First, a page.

As we approached Lord Winwright’s land, I exchanged rueful glances with Wikton. Perhaps I had done him a disservice, handing him over to Winright’s justice. Surely we could have had a marvelous adventure, and Winright was practically a Lightbringer anyhow. A huge armed camp flew Marshall Roehm’s flags, byon either side of the road west of Winright’s tower. While most of us went to check the camp out and hoped to see the Marshall, Tasso stayed behind to tend the horses with Nann and Josef and Willie.
We spoke to Shelly, a captain guarding the entrance to the camp. Boraen introduced himself as our leader and declared we needed to ride south to save the land. All very grandiose, and as I exchanged glances with Fergus, he mouthed, “I thought we were more an autonomous collective.” Shelly welcomed us and told us we must speak to the Marshall Roehm. The rest of our party came up, and to my dismay, I saw Tasso knocked out and thrown over his saddle, nearly dead. Boarean quickly gave first aid. I hadn’t time to get to the bottom of this before Shelly returned to escort us to the tower.
Shelly took us past Mongo, the wildman guard of Lord Winwright. Mongo was bellowing at servants from the tower as they struggled to load up Winwright’s belongings onto a wagon. He took the time to greet Wikton, I saw.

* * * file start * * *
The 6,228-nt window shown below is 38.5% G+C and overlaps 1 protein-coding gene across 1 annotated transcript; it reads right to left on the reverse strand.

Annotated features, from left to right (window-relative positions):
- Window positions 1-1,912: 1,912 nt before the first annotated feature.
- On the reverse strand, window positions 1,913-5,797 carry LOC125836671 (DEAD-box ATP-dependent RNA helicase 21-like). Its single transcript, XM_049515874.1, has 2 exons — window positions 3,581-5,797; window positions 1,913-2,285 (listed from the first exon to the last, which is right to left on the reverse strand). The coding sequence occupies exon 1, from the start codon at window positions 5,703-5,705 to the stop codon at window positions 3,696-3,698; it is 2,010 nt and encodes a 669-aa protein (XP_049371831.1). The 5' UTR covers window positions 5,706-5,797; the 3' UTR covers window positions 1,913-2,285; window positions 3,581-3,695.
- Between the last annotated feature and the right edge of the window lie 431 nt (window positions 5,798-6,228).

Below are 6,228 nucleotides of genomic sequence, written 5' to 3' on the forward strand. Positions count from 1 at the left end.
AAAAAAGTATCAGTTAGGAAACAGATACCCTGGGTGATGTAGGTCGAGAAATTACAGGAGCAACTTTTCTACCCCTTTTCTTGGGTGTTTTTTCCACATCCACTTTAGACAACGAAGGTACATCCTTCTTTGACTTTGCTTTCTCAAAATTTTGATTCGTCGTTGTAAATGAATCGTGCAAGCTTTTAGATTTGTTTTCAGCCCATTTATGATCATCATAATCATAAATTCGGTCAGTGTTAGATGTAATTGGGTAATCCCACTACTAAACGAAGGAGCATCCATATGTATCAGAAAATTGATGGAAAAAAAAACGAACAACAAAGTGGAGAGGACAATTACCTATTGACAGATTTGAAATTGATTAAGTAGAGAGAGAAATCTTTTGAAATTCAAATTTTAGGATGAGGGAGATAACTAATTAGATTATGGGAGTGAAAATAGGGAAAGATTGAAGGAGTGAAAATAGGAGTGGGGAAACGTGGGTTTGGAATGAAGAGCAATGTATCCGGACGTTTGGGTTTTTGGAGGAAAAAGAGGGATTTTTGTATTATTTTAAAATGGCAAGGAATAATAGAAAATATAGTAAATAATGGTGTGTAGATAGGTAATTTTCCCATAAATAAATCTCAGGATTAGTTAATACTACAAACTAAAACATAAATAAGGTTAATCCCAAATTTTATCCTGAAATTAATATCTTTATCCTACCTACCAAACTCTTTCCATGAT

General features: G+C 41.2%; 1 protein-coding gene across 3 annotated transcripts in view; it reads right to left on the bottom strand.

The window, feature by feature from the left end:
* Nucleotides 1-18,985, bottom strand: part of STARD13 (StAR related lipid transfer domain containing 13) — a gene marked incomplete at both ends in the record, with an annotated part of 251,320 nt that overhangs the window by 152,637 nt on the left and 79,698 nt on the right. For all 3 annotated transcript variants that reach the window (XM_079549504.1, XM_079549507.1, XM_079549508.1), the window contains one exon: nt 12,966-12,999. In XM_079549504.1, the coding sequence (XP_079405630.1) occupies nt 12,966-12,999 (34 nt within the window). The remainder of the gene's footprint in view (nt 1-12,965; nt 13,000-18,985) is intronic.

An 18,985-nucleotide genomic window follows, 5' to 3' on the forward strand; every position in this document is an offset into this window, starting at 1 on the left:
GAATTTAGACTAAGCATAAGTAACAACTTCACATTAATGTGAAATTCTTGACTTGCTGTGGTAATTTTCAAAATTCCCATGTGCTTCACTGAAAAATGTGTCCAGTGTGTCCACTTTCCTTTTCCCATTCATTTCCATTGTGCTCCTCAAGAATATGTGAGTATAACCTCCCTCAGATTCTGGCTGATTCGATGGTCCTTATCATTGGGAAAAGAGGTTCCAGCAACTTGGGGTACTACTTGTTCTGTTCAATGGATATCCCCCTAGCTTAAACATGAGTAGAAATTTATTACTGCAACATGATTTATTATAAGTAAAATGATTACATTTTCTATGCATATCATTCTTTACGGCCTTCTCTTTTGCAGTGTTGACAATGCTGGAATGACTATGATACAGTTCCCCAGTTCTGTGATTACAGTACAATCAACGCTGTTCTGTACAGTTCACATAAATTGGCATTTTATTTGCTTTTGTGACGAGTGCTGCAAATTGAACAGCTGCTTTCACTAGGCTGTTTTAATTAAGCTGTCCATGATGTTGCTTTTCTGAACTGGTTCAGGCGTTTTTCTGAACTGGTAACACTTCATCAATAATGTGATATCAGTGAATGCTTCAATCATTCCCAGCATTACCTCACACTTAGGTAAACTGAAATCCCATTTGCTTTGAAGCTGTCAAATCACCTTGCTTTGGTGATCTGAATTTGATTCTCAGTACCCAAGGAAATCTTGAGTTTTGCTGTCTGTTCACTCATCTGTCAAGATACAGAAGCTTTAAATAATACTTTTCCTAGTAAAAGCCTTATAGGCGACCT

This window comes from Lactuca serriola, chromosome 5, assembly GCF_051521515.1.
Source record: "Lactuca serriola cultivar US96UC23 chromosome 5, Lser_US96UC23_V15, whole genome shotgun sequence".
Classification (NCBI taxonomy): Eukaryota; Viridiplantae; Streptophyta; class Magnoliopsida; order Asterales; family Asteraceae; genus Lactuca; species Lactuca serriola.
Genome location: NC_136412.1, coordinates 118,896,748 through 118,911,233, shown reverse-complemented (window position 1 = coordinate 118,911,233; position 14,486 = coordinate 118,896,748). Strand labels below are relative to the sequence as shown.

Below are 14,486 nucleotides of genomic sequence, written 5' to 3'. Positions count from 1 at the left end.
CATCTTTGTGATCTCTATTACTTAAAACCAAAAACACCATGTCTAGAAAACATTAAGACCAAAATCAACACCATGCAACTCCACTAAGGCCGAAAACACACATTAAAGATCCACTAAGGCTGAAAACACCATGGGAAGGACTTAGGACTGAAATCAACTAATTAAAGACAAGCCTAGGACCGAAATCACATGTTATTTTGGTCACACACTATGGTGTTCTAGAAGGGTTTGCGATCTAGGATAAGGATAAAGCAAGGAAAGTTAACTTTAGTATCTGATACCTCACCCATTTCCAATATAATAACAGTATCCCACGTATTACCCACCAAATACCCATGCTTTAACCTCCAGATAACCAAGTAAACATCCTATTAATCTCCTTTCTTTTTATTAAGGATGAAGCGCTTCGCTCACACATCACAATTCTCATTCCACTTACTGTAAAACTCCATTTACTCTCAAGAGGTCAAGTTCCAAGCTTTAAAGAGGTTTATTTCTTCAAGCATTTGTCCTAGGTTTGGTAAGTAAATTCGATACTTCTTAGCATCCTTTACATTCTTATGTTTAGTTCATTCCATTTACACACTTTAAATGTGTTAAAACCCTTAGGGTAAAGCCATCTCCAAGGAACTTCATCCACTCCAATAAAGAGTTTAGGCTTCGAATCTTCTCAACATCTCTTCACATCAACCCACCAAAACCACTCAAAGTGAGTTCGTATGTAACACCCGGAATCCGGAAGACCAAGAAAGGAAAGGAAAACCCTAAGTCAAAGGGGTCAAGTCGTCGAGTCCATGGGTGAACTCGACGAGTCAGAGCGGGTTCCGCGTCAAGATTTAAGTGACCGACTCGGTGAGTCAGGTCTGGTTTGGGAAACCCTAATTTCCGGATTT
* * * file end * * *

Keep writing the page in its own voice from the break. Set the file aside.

In the Great Hall, Marshall Roehm stood before a table of maps with his new second, in a heated discussion with Lord Winright. Throwing his hands in the air, Winright walked over to a pile of boxes and chests, glowered at Wikton and glanced at me. He pointedly checked a few locks before storming out of the room.
Roehm was delighted to see us, and he greeted me with great courtesy. He looked with interest at our new companions, as we explained we needed to go South and East ton a mission to push back the chaos. We had found signs that the Lightbringers, the rebellion and invasion, the Black Riders, the orcs, the Master of Chaos, Irecia were interconnected.
Roehm’s troops held the road here, after havng their siege of Steltin broken by a force from the Southron Duchy – irregulars and tribesmen, as well as Kevlin’s men and the Lightbringers. Roehm didn’t want to storm and pillage Steltin. The town was part of the Duchy of Irecia, and he needed unity to push back the orcs.